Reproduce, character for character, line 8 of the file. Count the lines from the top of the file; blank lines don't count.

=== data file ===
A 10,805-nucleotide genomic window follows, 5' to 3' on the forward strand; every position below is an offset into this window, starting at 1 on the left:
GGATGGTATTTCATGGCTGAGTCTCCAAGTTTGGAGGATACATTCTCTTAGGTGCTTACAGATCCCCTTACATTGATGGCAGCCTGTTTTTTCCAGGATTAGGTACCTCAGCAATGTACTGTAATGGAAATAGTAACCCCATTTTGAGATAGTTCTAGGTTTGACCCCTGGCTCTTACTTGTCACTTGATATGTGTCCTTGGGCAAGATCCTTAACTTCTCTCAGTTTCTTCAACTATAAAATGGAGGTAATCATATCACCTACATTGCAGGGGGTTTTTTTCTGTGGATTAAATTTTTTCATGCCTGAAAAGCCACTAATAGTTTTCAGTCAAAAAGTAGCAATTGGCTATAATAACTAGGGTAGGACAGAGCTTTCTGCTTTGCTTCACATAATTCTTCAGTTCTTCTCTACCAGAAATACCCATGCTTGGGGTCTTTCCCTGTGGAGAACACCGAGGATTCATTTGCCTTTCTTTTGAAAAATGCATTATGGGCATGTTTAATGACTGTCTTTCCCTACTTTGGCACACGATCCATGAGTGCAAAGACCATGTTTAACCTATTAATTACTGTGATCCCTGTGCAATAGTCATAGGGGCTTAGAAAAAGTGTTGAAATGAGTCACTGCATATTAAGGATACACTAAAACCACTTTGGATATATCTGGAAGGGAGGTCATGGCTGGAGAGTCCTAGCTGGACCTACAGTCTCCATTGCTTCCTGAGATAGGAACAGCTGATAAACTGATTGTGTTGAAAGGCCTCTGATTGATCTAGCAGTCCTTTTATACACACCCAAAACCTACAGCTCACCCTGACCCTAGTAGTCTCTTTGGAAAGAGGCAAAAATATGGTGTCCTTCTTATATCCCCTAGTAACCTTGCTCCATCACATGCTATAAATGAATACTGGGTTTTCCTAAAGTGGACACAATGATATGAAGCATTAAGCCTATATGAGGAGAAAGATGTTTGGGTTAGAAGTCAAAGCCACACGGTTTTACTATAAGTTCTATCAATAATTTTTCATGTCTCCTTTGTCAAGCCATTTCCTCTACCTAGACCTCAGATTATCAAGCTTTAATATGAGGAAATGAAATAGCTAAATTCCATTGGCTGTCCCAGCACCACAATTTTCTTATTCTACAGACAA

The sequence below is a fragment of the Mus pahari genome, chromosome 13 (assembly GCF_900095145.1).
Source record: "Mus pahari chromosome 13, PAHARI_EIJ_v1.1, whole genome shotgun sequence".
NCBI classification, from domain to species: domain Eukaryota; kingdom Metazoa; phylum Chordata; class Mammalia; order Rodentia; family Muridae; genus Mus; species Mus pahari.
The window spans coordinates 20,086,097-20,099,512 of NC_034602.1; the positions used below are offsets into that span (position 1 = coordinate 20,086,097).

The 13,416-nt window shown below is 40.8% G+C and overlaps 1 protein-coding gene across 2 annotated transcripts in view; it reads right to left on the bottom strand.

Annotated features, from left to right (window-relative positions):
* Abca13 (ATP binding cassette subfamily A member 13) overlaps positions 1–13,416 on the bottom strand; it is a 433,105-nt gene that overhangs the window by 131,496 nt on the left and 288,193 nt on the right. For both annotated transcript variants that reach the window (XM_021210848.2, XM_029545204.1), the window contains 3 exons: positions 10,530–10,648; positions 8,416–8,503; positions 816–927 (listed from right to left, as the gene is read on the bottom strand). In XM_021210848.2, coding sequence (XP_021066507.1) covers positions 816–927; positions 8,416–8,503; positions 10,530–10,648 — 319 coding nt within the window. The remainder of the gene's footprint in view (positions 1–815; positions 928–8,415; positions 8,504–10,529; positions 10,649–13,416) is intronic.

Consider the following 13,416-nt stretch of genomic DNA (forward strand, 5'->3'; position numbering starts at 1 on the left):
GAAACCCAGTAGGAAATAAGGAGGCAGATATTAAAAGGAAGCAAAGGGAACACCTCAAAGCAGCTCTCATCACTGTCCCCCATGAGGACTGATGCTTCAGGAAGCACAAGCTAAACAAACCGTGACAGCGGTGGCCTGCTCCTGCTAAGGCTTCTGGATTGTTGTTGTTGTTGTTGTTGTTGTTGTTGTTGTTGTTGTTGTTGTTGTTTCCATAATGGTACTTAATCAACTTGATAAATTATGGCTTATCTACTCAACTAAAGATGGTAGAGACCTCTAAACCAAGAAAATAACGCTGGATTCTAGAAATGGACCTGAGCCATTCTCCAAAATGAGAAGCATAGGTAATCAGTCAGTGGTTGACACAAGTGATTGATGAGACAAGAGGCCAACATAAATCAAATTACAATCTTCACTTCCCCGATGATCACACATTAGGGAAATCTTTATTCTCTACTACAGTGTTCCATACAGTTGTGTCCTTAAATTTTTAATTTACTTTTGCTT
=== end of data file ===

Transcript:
Annotated features, from left to right (window-relative positions):